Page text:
In all, this book is a treasure, rich in stories, poignant detail and memory, and straight-up information about the restoration of Martha Lewis and the state of the “once-mighty skipjack fleet.”
Wendy Mitman Clarke has been sailing on and writing about the Chesapeake Bay (and elsewhere) all of her life. You can see more of her work, including reviews of her new novel Still Water Bending, at www.wendmitmanclarke.com.
Review by Michael Robertson
Full disclosure: Liz Clark is a friend. I followed her adventures in Latitude 38 magazine almost from the start, then had a good fortune to meet her in person in French Polynesia in 2015, as she was putting the final touches on this manuscript. I wrote her story for Cruising World (“Still Riding the Swell,” February 2017, https://www.cruisingworld.com/sailor-profile). So when I heard this book was out, I was eager to read it, and a bit nervous to review it — what if it missed the mark? How do you tell a friend their book doesn’t warrant a good review?
I needn’t have worried.
Liz delivered. I can wholeheartedly recommend this book to everyone — not sailors, not women, not young people, everyone. I loved it (and loved it despite knowing most of her story going in).
I’m a fan of the genre memoir and the great ones are not simply honest (though that’s essential), but succeed in revealing to the reader something about themselves. In fact, in my experience, if a reader doesn’t come away from a memoir feeling or understanding something more about themselves than they did before diving in, the author failed.
Of course, the only way for an author to do this is to make keen, personal observations about their own life experience and perspectives. Doing so, and doing it well over 300 pages, and the author is bound to connect with fresh insights about the human experience. This is what Liz has done.
The story is a 10-year window in the author’s life, from a 22-year-old stymied by her over-the-horizon dreams, to a woman who’s learned to appreciate her own strengths and to understand and address her own shortcomings. Her journey is over 20,000 miles aboard a 1966 Cal 40.
“I wish everyone could feel this deep liberation,” she writes towards the start of her trip, exhilarated at casting off and away. And we do feel it. Liz carries us along, on a voyage that is about much more than sailing and surfing and exploring. The threads that are woven through are based on relationships, significantly with her mentor, her mother, her father, friends, lovers, and most significantly, herself. By the end she and the reader understand that its these relationships, good and bad, that allow everything else to matter at all. “…chasing my dream has taught me that happiness and self-love don’t come from being the best. They come from pursuing our most brazen ideas and connecting to our own spirits, communities, and world. Being the best, or richest, or strongest, or sexiest — without feeling connected — doesn’t sound heavenly at all.”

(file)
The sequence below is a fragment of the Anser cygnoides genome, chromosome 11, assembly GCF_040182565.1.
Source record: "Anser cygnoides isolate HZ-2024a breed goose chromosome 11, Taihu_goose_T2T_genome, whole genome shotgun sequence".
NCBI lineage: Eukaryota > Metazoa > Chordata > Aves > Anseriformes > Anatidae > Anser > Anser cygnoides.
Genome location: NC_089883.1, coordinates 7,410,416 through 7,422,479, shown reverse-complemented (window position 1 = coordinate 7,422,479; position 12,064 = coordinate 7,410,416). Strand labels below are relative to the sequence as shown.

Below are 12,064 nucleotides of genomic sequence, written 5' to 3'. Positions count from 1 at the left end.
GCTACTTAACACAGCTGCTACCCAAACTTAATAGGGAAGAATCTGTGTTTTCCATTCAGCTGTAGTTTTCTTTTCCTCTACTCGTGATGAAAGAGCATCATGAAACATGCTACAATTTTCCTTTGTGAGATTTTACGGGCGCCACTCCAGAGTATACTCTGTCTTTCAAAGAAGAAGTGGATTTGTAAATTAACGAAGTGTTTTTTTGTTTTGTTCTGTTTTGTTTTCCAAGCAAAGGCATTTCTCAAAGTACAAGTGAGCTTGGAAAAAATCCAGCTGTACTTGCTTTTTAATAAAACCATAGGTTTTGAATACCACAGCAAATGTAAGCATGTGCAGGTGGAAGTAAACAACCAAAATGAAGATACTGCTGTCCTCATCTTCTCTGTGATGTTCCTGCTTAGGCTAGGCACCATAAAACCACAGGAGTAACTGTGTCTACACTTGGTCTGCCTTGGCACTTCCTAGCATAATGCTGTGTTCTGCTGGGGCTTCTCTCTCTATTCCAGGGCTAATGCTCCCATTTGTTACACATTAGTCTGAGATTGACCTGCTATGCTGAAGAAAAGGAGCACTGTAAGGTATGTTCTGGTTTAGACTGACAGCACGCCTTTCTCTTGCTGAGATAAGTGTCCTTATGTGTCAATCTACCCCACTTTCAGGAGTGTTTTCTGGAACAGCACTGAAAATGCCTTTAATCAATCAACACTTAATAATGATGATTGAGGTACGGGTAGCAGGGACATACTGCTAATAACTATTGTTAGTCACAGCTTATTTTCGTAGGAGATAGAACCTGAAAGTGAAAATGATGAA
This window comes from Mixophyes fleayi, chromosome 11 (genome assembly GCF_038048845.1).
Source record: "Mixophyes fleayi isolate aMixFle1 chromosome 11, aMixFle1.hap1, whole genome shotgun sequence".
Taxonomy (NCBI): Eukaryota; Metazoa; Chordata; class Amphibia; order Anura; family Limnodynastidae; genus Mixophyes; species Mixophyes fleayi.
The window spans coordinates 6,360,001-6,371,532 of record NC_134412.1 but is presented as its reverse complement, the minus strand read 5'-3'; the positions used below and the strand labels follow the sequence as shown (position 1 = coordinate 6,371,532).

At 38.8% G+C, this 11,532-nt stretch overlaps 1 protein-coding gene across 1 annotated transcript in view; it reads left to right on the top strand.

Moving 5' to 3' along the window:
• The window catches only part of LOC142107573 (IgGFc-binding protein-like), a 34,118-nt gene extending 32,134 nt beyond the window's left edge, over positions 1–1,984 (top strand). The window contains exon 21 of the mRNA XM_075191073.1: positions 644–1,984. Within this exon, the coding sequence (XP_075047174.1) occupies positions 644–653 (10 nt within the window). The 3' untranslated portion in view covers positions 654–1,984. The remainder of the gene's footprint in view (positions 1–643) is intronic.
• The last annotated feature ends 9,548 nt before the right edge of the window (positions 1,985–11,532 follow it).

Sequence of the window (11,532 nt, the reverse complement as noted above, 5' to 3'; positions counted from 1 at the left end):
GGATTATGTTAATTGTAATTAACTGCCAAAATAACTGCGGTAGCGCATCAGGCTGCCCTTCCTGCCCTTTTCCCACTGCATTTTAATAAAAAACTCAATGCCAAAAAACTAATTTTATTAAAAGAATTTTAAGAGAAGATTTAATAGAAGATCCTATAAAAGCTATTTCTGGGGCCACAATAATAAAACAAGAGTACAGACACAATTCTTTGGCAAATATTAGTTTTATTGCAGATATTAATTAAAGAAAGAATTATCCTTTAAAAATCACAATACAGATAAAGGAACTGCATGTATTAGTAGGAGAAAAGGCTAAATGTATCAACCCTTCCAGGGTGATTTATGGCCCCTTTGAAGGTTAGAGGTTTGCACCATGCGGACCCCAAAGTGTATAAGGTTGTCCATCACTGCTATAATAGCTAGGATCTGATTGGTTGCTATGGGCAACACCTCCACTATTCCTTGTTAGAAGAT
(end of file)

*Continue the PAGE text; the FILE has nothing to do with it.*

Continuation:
Michael Robertson is editor of Good Old Boat magazine.
Review by Michael Robertson
This book is aimed squarely at wannabe first-time cruisers who are ready to take concrete steps to casting off for a voyage. The author is a relatively young cruiser who bought a 1973 Columbia 34 in need of some attention, completed a total refit, and crossed the Pacific with his wife. Though the text contains a bit of motivation and insight, this is a practical distillation of the knowledge the author gained, from start to finish. It’s well-organized and touches on just about every subject I can imagine, from finding the right boat, to outfitting, to life aboard.
In fact, that’s the root of one of my only complaints about the book: there are subjects that should have been left out. It seems the author felt compelled to cover everything. Yet, I think the book would have been stronger if he had dropped a few topics. Rather than give 300 words or several pages to cruising with pets, or sailing with kids, or storm tactics, for example, it would have been better to simply acknowledge these subjects, and to then point readers to some of the books that focus on them. (Full disclosure, I’m the author of a book on sailing with kids.) Where the author covers topics with which he and his partner are familiar and experienced, the text comes alive with an authority conveyed through personal anecdote and perspective.
Readers should know that this is a book from a West Coast sailor who crossed the Pacific. Most of the information will be relevant to sailors starting a cruise from anywhere (and not necessarily crossing oceans, but liveaboard coastal cruising too), but the perspective and even some of the information is particular to the Rinkes’ adventure aboard Green Panther. Also, I stumbled on grammatical errors and typos, but not to the point of distraction.
Looking to untie some lines one day and disappear over the horizon? This book is a good step to getting your feet wet. While nearly all the information in this book is available elsewhere, it’s nice to have it distilled and organized between two covers and delivered in Rinke’s fresh voice.
Michael Robertson is editor of Good Old Boat magazine.